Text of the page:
|Genre||Collection (Poems) (37 pp.)|
|Keywords||Anatomy, Body Self-Image, Caregivers, Disability, Empathy, Human Worth, Nursing, Pain, Professionalism, Stroke, Suffering|
This collection of 20 poems is inspired by the human body. In anatomical detail these poems depict the body's beauty of structure, its rhythm of movement, its versatility of metaphor. This is not surprising, perhaps, for the work of a poet who is also a physical therapist.
In "What I Know" (p. 11) the poet helps his patient across a hospital lobby into the "breezy, sun-dotted day." She struggles with her walker, as the poet visualizes her impairment in himself, in a spiritual sense "unable to move or feel my right side." And the world's more global impairment, where each day violence is visited upon the "brave peacemakers and blessedly meek." "Tongue" (pp. 16-17) builds upon the earthy glossals, glottals and trills made by the muscles of speech to celebrate the expressive beauty of song, while remembering that the tongue is "flesh . . . first and last."
Kelly sticks closely to flesh in "Surface Anatomy" (pp. 21-22), in which he draws word-portraits of bones, including the greater trochanter of the femur, vertebral spinous processes, and patella, and in "Voluptuosity" (pp. 27-28), where he thanks God for the body's curves: "The body's curving comes / to the hand like the dry fields / rise to rain. . . "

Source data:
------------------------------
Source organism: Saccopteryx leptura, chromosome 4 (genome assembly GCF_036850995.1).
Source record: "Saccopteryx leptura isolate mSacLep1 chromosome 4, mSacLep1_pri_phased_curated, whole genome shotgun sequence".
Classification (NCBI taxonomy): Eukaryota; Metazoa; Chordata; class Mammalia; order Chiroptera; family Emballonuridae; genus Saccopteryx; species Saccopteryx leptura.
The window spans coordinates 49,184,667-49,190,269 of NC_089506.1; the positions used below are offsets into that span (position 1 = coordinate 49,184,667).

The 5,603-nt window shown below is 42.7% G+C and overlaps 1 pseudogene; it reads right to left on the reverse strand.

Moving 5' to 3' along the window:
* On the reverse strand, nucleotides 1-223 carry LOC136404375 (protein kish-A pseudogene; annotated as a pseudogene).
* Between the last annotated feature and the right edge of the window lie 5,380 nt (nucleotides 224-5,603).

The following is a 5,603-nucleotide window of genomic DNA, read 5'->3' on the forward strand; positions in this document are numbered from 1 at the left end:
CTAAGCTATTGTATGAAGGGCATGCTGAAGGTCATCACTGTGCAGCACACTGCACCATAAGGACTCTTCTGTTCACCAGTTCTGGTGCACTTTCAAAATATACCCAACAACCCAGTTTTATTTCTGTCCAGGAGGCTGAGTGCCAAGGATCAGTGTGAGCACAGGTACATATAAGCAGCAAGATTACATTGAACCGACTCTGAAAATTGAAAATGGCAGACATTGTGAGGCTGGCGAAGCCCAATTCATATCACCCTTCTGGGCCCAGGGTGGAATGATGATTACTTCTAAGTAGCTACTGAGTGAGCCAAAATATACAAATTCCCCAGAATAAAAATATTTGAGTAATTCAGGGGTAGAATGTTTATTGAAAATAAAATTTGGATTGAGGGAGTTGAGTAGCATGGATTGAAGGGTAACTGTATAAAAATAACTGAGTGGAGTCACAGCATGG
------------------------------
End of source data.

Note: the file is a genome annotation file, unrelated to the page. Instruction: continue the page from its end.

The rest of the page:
|Commentary||Many people believe we are made in God's image--not just God's ghost in the devil's machine, but the unitary biological package. If so, then we can learn something about God by examining the body and what goes on inside the body. Perhaps the best spiritual poetry begins with the body, rather than beginning with the Soul, or Love, or any other abstraction. Timothy Kelly's poems begin with the basics but, like toccatas and fugues, weave simplicity into complexity and complexity into insight.|
|Publisher||Floating Bridge Press|
|Annotated by||Coulehan, Jack|
|Date of Entry||01/09/06|